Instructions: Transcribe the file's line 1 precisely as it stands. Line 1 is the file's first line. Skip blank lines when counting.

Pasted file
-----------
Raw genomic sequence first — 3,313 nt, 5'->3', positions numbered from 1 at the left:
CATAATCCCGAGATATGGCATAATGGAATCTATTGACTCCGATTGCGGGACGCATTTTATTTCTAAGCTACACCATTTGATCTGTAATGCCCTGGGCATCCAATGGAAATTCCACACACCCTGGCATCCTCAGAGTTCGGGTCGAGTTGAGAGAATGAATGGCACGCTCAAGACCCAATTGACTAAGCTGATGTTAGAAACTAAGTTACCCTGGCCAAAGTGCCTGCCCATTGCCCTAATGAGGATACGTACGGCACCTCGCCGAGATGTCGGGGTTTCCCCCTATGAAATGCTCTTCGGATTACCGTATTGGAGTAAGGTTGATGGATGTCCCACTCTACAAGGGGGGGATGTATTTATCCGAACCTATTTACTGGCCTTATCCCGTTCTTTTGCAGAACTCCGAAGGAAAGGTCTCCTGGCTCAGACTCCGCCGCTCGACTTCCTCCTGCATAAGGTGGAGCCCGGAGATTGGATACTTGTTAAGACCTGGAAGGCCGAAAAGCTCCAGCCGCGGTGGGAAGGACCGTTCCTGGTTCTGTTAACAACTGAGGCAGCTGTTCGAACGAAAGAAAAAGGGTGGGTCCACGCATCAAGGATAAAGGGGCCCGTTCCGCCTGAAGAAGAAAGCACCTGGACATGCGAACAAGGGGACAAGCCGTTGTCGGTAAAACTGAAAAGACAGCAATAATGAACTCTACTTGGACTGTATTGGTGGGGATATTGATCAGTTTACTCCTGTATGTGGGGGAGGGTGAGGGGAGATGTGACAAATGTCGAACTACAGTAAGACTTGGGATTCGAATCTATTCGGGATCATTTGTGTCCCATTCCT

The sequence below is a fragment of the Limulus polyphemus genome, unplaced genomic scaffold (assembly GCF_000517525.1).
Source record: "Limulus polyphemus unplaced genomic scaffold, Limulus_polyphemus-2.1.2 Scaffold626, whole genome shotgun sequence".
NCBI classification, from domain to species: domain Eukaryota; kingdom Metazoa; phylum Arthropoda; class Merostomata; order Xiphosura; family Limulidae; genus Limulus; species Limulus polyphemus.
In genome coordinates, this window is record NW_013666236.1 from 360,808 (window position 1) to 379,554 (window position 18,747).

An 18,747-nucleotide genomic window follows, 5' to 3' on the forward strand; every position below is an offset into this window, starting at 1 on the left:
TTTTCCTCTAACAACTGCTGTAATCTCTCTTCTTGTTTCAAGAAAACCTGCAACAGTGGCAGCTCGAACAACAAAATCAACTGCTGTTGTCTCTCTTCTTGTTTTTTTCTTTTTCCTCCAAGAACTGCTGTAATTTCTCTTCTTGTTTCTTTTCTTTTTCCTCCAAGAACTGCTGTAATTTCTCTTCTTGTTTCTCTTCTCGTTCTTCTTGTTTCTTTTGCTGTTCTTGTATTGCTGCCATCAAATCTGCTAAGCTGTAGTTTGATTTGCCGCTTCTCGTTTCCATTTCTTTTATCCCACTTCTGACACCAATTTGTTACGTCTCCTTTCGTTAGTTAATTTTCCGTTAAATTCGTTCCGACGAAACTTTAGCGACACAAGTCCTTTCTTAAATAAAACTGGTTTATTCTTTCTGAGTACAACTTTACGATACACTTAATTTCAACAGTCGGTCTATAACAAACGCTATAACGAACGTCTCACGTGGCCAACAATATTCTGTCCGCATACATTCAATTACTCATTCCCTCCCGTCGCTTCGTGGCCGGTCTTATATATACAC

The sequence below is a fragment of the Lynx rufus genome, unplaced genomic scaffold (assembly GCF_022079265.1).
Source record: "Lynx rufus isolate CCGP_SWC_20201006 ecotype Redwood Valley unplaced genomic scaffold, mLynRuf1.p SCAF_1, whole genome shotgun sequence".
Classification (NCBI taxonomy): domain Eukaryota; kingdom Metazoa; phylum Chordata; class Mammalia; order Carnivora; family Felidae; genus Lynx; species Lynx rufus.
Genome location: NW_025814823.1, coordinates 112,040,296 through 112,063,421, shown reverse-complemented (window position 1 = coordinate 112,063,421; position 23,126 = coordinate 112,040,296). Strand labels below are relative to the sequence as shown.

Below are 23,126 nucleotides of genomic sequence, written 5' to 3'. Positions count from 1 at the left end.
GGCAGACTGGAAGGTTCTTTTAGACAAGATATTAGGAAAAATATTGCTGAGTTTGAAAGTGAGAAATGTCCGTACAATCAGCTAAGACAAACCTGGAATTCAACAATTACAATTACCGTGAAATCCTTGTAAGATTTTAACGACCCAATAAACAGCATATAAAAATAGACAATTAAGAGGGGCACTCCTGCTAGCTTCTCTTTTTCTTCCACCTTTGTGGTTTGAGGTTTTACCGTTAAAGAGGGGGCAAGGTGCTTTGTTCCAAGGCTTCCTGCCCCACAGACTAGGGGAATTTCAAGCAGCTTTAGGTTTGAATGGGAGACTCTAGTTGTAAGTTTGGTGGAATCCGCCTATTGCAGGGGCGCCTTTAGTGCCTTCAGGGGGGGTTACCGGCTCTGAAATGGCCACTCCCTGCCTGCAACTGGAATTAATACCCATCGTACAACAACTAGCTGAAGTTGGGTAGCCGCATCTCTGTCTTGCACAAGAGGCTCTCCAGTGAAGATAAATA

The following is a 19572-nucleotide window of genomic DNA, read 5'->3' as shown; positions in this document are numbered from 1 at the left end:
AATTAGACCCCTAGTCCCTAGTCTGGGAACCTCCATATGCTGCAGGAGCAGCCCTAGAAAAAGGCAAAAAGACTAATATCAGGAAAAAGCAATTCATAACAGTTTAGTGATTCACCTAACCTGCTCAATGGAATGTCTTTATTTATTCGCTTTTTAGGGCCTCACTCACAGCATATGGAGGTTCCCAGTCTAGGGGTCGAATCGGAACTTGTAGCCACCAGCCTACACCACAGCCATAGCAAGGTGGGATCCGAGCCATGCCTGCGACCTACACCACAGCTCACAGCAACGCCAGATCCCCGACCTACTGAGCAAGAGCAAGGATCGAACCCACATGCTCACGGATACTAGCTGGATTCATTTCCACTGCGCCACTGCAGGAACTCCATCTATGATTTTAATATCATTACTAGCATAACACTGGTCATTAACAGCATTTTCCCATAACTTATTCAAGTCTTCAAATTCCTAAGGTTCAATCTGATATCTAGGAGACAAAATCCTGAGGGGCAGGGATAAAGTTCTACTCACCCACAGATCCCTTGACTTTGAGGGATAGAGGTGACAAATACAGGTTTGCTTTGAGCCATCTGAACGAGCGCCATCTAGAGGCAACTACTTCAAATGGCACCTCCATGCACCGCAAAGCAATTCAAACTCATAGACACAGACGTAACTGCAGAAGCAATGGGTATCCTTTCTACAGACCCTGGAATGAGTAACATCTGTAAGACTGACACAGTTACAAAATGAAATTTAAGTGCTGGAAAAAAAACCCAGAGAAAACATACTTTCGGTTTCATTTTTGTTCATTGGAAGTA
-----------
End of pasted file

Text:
Raw genomic sequence first — 3,313 nt, 5'->3', positions numbered from 1 at the left: